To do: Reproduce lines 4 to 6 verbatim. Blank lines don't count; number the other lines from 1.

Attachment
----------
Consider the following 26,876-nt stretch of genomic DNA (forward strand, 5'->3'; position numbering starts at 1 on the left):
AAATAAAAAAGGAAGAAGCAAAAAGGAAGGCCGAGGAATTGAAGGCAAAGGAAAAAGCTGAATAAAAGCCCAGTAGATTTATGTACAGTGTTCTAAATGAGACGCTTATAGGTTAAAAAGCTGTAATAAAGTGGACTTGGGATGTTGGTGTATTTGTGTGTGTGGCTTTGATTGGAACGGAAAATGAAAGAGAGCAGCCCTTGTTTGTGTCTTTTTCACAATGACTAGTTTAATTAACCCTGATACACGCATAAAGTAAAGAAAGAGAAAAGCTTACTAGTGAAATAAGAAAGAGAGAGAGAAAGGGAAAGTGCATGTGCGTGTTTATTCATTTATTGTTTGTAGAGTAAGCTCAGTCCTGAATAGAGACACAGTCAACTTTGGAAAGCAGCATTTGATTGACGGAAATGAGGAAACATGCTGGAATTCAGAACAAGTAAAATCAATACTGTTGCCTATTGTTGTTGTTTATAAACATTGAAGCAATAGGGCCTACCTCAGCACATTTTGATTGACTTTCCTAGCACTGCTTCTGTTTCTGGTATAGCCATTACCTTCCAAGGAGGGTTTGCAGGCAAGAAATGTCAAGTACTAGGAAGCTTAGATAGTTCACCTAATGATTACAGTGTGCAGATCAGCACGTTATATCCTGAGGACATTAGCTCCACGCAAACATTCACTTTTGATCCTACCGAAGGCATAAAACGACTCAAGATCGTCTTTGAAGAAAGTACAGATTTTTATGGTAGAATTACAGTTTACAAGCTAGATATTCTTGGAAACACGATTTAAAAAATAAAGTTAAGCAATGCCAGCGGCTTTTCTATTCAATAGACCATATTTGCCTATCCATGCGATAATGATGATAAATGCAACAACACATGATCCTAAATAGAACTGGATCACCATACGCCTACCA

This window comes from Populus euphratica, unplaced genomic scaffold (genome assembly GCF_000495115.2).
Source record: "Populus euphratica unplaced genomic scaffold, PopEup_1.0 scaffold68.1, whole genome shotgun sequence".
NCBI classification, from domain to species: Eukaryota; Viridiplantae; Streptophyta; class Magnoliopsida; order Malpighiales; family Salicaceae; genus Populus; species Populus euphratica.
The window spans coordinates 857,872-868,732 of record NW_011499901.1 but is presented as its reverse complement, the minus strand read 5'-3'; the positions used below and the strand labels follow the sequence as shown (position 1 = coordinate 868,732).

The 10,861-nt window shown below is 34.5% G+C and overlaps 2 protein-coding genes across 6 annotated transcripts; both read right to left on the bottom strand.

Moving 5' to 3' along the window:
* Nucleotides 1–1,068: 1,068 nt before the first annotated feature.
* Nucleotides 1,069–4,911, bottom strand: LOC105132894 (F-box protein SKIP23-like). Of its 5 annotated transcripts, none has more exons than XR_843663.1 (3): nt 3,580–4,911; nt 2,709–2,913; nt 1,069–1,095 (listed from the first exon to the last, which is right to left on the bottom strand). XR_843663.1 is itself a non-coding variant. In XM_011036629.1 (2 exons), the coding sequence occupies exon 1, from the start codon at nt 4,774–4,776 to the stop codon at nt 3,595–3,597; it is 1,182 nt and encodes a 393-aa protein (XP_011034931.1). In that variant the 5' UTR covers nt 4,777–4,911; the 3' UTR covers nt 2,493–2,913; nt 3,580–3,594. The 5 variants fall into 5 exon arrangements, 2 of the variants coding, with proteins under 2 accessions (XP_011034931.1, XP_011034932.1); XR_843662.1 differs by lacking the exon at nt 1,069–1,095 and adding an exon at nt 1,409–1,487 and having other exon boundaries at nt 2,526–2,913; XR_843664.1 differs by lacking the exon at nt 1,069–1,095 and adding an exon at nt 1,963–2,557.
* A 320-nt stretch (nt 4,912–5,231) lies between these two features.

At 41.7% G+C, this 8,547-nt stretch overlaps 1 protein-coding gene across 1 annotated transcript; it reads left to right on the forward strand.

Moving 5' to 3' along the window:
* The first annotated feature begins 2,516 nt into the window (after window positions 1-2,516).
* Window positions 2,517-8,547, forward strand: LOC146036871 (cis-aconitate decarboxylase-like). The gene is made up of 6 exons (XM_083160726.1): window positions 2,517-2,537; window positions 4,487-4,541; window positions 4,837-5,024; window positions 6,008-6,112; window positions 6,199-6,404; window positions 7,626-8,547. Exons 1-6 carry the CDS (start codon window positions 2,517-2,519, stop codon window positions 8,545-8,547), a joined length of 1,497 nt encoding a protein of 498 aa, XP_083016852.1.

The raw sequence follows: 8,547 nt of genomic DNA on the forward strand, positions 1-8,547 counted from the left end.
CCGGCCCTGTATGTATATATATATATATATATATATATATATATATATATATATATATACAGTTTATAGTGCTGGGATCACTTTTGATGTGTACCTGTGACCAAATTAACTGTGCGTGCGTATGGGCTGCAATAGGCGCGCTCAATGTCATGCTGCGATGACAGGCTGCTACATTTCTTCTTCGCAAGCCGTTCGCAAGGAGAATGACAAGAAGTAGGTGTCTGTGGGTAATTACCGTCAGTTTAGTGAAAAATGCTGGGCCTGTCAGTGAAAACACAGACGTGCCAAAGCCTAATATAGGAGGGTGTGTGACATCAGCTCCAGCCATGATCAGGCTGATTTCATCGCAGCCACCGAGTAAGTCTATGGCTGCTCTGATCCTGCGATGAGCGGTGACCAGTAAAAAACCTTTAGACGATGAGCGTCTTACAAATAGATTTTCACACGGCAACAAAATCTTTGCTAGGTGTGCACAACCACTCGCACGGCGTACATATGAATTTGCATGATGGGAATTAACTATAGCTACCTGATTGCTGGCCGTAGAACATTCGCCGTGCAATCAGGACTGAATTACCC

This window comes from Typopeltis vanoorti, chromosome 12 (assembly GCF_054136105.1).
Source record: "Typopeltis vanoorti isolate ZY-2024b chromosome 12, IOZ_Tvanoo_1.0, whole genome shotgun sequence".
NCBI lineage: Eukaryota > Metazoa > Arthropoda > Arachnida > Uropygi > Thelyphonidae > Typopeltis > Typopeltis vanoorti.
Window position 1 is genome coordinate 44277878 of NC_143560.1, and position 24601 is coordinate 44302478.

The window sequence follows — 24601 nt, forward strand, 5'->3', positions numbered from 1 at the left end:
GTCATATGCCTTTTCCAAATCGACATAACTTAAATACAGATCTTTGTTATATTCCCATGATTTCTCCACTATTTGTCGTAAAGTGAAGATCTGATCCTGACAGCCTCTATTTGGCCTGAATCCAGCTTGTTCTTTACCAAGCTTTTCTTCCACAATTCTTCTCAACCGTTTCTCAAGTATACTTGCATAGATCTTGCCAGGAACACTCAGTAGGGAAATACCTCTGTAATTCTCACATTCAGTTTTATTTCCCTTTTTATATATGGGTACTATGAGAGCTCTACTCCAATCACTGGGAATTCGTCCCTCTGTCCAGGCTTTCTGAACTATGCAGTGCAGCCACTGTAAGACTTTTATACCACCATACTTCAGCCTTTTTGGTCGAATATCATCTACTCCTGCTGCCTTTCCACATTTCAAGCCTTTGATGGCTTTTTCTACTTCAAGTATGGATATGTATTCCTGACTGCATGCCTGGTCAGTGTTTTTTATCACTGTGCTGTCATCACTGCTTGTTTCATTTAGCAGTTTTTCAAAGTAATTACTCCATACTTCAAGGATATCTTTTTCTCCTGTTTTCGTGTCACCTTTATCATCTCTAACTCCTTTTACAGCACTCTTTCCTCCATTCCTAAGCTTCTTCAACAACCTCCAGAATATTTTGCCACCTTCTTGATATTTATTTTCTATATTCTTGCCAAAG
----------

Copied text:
Source record: "Populus euphratica unplaced genomic scaffold, PopEup_1.0 scaffold68.1, whole genome shotgun sequence".
NCBI classification, from domain to species: Eukaryota; Viridiplantae; Streptophyta; class Magnoliopsida; order Malpighiales; family Salicaceae; genus Populus; species Populus euphratica.
The window spans coordinates 857,872-868,732 of record NW_011499901.1 but is presented as its reverse complement, the minus strand read 5'-3'; the positions used below and the strand labels follow the sequence as shown (position 1 = coordinate 868,732).